The Church of Ireland Select Committee on Human Sexuality has published the result of its three year ‘listening process’. Entitled the “Guide to the Conversation on Human Sexuality in the context of Christian Belief” it details the long and often fraught journey that this issue has taken from the House of Bishops’ first pastoral letter on the issue of Human Sexuality, in September 2003, to the commencement of the ‘listening process’ and the Select Committee’s engagement with representatives of the two contrasting sides in this argument, including individual members of the LGBT community who made contributions in their own right to the Committee, right up to the present day and the publication of this guide.
Changing Attitude Ireland were represented at the launch of this publication, in Church House in Dublin on January 18 by the Chairman, Scott Golden accompanied by Canon Ginnie Kennerley, David McConnell and Leo Kilroy who is also a member of the Advisory Panel to the Select Committee .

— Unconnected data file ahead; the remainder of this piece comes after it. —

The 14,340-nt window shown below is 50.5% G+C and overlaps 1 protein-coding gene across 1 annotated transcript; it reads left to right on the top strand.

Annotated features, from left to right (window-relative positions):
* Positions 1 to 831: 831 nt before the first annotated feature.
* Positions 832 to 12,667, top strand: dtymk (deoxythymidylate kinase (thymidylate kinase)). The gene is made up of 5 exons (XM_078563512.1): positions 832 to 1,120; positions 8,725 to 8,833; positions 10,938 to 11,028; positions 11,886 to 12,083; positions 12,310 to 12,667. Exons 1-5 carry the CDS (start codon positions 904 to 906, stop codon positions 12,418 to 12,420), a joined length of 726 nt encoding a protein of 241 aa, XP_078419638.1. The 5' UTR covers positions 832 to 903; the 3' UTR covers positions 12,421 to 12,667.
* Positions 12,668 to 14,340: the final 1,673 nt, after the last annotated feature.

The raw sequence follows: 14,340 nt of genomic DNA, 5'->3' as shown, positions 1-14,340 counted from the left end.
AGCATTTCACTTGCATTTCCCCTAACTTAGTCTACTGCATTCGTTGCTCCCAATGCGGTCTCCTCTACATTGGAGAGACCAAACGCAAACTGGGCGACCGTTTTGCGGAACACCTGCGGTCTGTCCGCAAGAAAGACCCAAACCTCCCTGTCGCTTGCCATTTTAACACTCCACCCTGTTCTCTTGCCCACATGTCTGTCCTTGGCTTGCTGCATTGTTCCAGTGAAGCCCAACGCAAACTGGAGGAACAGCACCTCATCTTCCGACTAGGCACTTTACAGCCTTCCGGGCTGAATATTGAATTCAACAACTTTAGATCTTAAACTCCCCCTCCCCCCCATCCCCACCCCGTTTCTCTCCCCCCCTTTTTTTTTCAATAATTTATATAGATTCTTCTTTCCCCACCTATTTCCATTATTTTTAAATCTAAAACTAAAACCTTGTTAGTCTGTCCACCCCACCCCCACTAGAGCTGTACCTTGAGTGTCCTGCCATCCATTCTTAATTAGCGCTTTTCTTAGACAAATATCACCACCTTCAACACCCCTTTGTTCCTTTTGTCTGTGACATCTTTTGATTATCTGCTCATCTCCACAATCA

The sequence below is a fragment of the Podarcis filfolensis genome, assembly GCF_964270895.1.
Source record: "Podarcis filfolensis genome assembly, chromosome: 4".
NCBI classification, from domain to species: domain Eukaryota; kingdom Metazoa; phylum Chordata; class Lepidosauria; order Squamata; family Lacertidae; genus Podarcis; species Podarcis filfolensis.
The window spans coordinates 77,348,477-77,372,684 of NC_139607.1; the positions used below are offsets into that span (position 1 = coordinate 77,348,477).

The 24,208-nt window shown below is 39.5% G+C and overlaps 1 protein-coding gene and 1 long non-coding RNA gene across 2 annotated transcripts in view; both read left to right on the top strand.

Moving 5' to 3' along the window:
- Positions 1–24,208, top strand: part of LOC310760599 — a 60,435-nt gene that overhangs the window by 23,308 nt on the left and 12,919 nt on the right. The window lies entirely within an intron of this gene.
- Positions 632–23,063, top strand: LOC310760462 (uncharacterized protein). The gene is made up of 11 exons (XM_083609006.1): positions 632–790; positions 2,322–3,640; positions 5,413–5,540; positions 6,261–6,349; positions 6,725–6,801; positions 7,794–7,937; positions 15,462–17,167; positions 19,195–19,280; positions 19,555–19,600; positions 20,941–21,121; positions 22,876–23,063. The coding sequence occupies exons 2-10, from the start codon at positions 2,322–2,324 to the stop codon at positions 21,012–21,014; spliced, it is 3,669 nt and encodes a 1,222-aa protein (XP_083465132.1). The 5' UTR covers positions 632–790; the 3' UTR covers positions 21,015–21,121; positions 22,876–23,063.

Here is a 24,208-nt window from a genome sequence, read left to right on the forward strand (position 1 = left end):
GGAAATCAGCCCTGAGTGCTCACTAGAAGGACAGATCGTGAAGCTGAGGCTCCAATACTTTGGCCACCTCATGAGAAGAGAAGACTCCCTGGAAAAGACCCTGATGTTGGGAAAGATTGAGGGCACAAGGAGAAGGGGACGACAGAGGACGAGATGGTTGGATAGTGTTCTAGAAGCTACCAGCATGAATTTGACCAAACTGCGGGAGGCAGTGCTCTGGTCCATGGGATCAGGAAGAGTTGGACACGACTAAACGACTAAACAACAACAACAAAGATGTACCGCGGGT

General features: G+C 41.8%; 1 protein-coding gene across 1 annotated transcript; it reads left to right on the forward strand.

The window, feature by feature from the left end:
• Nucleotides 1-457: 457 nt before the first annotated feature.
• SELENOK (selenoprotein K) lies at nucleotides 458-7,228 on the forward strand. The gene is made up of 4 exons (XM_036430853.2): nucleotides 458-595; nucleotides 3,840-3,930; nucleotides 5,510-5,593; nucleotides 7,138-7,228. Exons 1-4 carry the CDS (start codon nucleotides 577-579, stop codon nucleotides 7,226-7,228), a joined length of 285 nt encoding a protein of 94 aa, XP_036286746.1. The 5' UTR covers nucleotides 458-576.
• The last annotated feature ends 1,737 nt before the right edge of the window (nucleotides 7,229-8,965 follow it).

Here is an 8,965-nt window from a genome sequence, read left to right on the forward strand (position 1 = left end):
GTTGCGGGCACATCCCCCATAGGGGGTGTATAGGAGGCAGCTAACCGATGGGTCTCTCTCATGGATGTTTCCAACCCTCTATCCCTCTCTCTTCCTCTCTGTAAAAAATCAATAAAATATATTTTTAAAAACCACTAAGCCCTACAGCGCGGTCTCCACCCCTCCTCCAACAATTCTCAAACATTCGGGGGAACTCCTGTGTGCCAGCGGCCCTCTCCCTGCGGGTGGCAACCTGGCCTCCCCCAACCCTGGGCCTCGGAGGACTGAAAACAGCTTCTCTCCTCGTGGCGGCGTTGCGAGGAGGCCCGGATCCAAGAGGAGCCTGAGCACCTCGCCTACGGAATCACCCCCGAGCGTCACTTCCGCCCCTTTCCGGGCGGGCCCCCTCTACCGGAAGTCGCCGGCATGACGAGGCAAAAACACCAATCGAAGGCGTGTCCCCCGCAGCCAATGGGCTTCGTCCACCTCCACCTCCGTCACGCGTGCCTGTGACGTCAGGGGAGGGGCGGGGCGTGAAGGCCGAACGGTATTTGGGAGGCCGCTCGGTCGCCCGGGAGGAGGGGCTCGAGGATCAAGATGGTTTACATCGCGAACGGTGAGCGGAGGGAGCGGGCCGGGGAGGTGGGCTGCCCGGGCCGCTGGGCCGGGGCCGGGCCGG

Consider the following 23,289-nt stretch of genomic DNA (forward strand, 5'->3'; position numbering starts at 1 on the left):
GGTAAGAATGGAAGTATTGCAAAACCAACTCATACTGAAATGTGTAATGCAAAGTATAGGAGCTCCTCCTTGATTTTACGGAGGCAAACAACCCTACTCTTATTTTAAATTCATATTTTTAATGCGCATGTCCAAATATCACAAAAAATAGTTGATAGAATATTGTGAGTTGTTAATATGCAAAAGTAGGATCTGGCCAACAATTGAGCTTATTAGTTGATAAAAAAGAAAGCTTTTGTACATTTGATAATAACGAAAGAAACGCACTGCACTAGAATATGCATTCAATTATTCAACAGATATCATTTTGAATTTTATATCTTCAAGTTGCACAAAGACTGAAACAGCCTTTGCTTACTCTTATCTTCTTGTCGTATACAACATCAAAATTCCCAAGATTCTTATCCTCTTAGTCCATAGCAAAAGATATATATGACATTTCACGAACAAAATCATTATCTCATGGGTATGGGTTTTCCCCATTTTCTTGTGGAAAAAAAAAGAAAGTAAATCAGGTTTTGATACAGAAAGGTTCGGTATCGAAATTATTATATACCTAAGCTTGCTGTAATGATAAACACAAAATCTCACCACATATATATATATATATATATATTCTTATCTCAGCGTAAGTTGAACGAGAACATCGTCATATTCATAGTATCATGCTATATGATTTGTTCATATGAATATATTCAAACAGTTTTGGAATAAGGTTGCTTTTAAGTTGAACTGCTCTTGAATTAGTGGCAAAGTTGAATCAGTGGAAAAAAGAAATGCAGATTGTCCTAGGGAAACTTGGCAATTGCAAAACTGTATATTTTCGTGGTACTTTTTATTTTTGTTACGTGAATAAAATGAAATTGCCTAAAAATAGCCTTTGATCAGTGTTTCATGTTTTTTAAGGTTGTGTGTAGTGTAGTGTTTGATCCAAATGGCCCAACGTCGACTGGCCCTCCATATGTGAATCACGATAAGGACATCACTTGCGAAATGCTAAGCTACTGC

CAI commended the Select Committee for the work and effort that went into producing such a balanced publication and acknowledged the Select Committee’s reasons for not attempting to come to any conclusion other than that “the conversation should continue”. It is essential, if this Guide is to be effective, that the Church facilitate further small group conversation on these issues throughout the Church, at parish level then diocesan level and finally at General Synod. These sessions should use experienced facilitators as suggested by Bishop Trevor Williams in his submission “Understanding the Other”.
As to any regrets, we would have wished that the personal testimonies shared with committee members by LGBT individuals and those close to them at considerable emotional cost could have been quoted more fully. We also question the necessity of hypothesizing about what those who did not testify might have said if they had felt comfortable enough to come forward.
On the wider scene, we are encouraged by the Archbishop of Armagh, Richard Clarke, saying yesterday (Sunday 17 January 2016) that he believed in equality absolutely and completely, that he was open to changing his mind on the issue of same-sex marriage and hoped we might find some form of pastoral accommodation that would be true to the Scriptures and to our understanding that every human person is made in the image and likeness of God and is equally loved by God and must be equally loved by us.
Download the accompanying Executive Summary
Scott Golden, Chairman.